There was also something else I stumbled upon by accident as I went into one store "too early" (they had been open an hour!).  Lots of brown envelopes being filled with new comics -including ones from my SO that I had "lucked out on".  I asked "Are those for standing order customers -that's a lot!"  and the reply was an unashamed "No. It's for buyers on our Ebay store". .....so loyal, regular customers can "screw off" if they have a SO.  I explained that this seemed unfair on regulars such as myself who were not getting their SO issues but people on Ebay were for a higher price.  The response was that it was the owners business.

Now, all of this I thought was solely a UK thing since their is a distributor monopoly in the UK re. comics. Monopolies in the UK are illegal but apparently no one cares.  But no. Watching video bl;ogs and reading blogs I have come across these things happening in the United States the self proclaimed "home of comics" -comickers there are being treated the same way.

Yes, comic shops are businesses.  Yes, owners need to make a profit to keep going and earn a living.  But a majority -not all (I hope)- seem to think "screwing over" customers, and even in most cases making it obvious or even admitting it, is okay.  "They don't like it they can **** off" was one response.  Three American vloggers showing off their weekly comics state that they never got this or that book in their SOs and had to visit a couple other shops.  Standing Orders -"Never miss an issue again!" the signs read.


The current flock of comic book geek chic take all of this because they have no idea and think this is the norm...which it is currently. But distributors know what they are doing.  Comic stores know what they are doing. Even comickers know what's going on.  Nothing.  Apparently "a fool and his/her money are soon parted" still applies in comics.

Despite posting about this and commenting on a number of sites that there was no "upcoming Sub-Mariner movie" what happened?  People began getting screwed over prices for issues of the 1960s/1970s Silver Age run.  From £10 ($20.00) for a "reasonable" copy of Sub-Mariner no.1, as soon as that rumour started the price went up to between £160-£300 ($300-700). I wonder whether any sucker paid that?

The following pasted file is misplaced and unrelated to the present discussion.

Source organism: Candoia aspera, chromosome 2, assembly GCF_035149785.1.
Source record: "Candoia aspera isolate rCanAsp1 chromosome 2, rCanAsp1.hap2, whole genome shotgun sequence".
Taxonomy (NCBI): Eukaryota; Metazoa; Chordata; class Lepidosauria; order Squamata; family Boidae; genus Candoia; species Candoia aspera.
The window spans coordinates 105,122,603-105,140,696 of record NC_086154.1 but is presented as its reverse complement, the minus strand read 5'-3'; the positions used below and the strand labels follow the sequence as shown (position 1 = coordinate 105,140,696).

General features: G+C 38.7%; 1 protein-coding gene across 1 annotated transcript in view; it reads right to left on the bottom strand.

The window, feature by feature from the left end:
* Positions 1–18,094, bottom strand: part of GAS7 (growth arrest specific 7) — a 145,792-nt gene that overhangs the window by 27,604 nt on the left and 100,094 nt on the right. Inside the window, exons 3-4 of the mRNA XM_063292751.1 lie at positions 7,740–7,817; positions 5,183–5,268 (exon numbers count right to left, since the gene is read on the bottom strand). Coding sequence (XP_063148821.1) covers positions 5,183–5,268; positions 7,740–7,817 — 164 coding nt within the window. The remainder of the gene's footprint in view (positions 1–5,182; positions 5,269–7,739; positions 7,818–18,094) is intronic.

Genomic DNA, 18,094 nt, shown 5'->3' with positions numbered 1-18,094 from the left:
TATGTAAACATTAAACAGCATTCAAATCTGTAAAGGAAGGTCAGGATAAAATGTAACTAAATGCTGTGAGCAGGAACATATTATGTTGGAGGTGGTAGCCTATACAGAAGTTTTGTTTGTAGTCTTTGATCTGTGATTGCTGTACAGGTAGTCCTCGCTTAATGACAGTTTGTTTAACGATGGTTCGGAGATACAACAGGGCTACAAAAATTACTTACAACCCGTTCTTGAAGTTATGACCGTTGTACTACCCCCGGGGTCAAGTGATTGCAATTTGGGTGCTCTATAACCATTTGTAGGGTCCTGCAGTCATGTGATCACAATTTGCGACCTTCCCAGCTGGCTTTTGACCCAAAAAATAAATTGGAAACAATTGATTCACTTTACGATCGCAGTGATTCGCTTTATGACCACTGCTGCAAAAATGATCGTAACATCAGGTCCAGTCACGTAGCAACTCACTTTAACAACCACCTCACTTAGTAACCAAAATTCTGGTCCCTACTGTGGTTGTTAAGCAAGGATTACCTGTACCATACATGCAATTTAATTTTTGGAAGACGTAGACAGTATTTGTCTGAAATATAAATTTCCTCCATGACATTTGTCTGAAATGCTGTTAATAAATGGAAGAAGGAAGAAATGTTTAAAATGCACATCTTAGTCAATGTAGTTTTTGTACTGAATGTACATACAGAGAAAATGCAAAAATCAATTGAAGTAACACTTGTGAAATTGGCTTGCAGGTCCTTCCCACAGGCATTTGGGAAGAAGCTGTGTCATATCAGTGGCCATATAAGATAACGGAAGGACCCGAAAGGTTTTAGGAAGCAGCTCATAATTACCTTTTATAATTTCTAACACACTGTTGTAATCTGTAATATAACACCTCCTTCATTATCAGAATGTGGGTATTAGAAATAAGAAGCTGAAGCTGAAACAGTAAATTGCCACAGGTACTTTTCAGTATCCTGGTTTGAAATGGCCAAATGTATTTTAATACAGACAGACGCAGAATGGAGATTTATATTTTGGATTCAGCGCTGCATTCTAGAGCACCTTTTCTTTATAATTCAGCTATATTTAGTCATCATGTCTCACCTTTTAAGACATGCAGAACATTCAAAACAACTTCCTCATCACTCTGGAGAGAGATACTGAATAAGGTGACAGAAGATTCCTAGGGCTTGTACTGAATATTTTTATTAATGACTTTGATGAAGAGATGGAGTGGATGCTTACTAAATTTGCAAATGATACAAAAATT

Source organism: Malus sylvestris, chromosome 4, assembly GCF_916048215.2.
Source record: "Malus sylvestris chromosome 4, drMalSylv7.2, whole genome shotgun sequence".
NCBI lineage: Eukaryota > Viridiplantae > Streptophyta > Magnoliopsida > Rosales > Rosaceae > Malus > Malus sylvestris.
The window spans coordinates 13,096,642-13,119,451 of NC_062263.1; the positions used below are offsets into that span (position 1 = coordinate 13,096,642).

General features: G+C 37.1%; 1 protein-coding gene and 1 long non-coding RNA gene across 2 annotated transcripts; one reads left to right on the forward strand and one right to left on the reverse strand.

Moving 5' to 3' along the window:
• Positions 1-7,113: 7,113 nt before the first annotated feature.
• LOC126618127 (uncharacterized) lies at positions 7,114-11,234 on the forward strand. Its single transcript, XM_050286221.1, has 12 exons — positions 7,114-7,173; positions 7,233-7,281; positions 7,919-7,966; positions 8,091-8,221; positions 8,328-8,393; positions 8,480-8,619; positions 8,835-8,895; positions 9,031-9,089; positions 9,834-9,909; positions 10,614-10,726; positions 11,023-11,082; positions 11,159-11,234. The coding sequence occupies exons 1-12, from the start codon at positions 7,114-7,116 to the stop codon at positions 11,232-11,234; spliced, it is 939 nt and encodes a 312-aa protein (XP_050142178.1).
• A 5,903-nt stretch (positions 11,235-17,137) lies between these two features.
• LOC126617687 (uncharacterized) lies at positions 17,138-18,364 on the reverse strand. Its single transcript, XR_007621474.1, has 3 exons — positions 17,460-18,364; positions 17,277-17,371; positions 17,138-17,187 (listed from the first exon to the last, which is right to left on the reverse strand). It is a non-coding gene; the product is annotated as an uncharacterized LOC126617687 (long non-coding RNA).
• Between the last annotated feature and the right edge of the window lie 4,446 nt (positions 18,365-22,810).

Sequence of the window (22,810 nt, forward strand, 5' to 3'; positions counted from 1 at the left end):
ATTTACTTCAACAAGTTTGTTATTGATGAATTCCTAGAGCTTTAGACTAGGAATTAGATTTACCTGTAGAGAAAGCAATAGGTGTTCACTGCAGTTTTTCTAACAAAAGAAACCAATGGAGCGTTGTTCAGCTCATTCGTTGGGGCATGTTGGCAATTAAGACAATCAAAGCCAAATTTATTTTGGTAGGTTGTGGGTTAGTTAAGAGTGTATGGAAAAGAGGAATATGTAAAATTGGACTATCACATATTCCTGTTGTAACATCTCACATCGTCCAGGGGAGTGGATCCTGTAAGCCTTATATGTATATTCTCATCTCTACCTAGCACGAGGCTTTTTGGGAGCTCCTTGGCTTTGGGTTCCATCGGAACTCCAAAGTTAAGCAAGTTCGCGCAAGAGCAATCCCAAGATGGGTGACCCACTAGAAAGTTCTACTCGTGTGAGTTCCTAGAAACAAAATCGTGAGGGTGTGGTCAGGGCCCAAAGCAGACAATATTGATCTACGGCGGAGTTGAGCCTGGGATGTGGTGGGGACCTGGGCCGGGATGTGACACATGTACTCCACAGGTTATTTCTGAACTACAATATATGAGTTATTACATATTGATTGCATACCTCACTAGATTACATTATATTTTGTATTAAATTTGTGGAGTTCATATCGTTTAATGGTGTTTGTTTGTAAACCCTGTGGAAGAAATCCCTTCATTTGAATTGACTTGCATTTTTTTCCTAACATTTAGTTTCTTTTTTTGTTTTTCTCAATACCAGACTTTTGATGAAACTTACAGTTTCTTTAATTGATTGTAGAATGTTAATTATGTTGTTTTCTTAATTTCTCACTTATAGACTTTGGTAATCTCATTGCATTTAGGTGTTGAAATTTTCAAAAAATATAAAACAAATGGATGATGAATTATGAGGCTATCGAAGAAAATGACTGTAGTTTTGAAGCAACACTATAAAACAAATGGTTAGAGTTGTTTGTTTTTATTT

Silver Age comics were printed in their THOUSANDS.  You would need to destroy at least 95% of those books (say another Wertham outrage and what happened to Golden Age comics to make them so rare) to make a bit more than you paid for them.

Example. In the 1980s, when we had a comics boom, a man with a lot of money and flash car, used buy every new Marvel and DC comic each week -the shop even bagged them all for him. He looked at me one day and my paltry purchase: "In twenty years time I'm auctioning off all the books I have and retiring."  He was very serious.  He never read the comics -they went straight into special boxes. That was 1985 and in 2005 this same man with his pristine, bagged comics covering 1982-1990, auctioned off his entire collection.  He actually lost money.

There goes the home in the South of France.

Ebay sellers will rip you off.  If I have to explain why then I am preaching to the wrong people.

Comics as an investment might -might- work when your grand children are in their 40s.  If you want to invest then you need to ignore the people who want to squeeze all the money out of you.

Go for books with very low print runs and I am not talking Marvel, DC, Dark Horse or even Image. Look at the small press where books are printed off in 25s or 50s -they are very short run and therefore will be very scarce and hard to come by in the future. 

Go for Print on Demand (POD) publishers.  Here I can speak with experience as a POD publisher.  It works this way: you have an online store and people order your books from there.  There are no big print runs because the book is only printed when it is ordered.  So, say, Black Tower Adventure 1 is ordered by, say, 15 people.  That is it. That is the print run and that book becomes collectible because it WILL be rare to find.  Say 100 people buy it -what then?  Well, it is the same because books become damaged or destroyed or thrown out by accident which means that you still have a rare-to-find (because once I snuff it the store is gone -or if I retire the store goes so you can't just re-order another).

That is simple logic and common sense.  I have a big box of A4 and A5 Small Press comics/mags from the 1980s-1990s and they are in various conditions because of HOW they were produced.  I asked Duncan, who works at an auction house specialising in comic sales, what this box might be worth and scanned copies of the worst and best.  "You can name your own price and it depends on what the collector wants to pay because they are by their very nature rare."  Now in ten years I WILL sell them and I know they will be even rarer.

So, check out POD publishers and Small Press publishers and buy, bag and store their books. Nice Duncan reckoned my books could be as sought after as Alan Class comics in the future.  That is nice so maybe I'll stock up!

Do not buy into the "These comics are hot and will be worth a mint in a couple years" con -let the comic book poseurs do that.  Be canny and buy and invest in what WILL be worth something.  Books that regular comic fans ignore because "They ain't Marvel or DC or in colour"!